1873 Wallis and Steevens gain bronze medal for 8 nhp portable steam engine at Universal Exhibition of Manufacture in Vienna. Machines exported to Denmark and Bavaria

1874 From this date the firm made all their own boilers for steam engines. An 8 nhp engine with wood burning firebox exhibited at Smithfield. 1875 Fletcher redesigned 4 and 8 nhp portable engines. Engines exhibited abroad

1877 Continued development of portable and traction engines

1878 Herbert Wallis fosters trading links with South Africa. Fletcher resigns. The 54" threshing machine is scaled up to 60", but during the next decade a series of poor summers will lead to an agricultural depression

Stationary steam engine

1879 First portable engine sold specifically as generator for electric light. Two 8 nhp engines sold to British Museum as generators. Won favourable publicity. New engines designed for export to South Africa.

1881 Arthur Herbert Wallis and John Ernest Wallis join as junior partners. 12 nhp engine built for Paris Electrical Exhibition Start of agricultural depression

1882 First 7 nhp traction engine built at Basingstoke. Biggest engines ever made by Wallis & Steevens, two 16 nhp compounds, built the same year

1883 Charles Steevens retires

1888 William Alfred Wallis joins the firm. Trade in fixed engines remains steady

 

1890 First road roller made; a 6 nhp traction engine convertible to a road roller Links with South Africa continue

1891 Main steam roller development programme begins. Low steam pressure is a feature of Wallis and Steevens rollers

1892 Wallis and Steevens wagons win a gold medal at Kimberley Exhibition

1893 Firm becomes a Limited Company, with assets valued at over £62,000. Herbert sent out to South Africa to foster trade. A steam operated road breaker first fitted to 10 and 15 ton rollers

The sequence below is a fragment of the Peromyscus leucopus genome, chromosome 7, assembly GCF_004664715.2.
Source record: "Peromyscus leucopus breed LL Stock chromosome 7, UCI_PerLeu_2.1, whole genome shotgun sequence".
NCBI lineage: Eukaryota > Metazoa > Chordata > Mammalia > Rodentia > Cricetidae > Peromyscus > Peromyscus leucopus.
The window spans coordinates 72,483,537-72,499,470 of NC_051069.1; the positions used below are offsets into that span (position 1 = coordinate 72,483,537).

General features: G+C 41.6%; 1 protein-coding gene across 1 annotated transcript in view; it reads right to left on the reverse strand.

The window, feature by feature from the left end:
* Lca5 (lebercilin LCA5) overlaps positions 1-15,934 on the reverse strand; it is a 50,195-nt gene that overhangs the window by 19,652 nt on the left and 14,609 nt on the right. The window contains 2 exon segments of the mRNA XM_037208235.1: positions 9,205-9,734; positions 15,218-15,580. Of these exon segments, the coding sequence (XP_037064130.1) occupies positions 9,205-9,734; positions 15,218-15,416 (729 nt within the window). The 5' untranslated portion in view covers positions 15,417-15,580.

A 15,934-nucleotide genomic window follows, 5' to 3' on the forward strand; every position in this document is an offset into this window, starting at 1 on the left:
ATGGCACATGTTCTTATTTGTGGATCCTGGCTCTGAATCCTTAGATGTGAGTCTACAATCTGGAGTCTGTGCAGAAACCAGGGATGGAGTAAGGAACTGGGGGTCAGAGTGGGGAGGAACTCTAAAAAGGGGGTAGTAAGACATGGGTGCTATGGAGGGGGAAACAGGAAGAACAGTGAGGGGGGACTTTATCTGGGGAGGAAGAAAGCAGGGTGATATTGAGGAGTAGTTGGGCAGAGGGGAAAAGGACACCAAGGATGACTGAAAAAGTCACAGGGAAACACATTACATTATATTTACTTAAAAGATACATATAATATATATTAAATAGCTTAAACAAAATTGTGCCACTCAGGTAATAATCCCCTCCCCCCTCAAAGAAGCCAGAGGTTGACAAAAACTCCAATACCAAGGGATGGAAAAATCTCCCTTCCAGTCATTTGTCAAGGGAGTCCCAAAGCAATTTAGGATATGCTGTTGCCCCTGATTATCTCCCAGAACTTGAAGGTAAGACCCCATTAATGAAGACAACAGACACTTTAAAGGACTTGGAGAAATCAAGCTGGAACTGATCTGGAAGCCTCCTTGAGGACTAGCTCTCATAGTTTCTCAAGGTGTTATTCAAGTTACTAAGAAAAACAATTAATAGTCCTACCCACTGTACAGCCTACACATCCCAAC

1894 Herbert Wallis dies in Johannesburg. South African trade dwindles, except for trucks. Wallis Expansion Gear designed. Alfred Robinson takes over as Acting Chief Draughtsman

Road Locomotive c1895

1895 First engine recorded as being 'road locomotive'

1895 - 1896 Wallis and Steevens contemplate making lighter small engines. Legal weight restrictions relaxed on road locomotives, which still had to keep to below 3 tons to qualify for maximum relief

1896 Frank and Alfred Wallis attend Motor Car Show at Crystal Palace, but conclude that future lies with light steam traction engines

1897 Financial reconstruction of the company. New steel framed store built at cost of £410 Firm supplied a hospital van for Andover RDC

1898 Showman's engine named 'Rover' made for John Jennings Jnr. Agricultural depression coming to an end, so sales of agricultural engines improve. New pattern of hay elevator made

1899 Foundry extended

1900 Death of Arthur Wallis. Two sprung tractors operating at 120 psi made for Crown agents in the colonies

1901 New workmen's dining room built. 30 cottages at Cliddesden, known as South Lea, transferred to an subsidiary company, Wallis & Steevens Auxiliary Ltd. New design of steam tractor, some convertible to road rollers.

1902 Directors vote £125 bonus for staff

Steam engine c1900

1903 First design for compound road roller discussed. 'Royal John' showman's engine sold to Henry Jennings. One of only 10 compound engines supplied new to showmen during the 20th century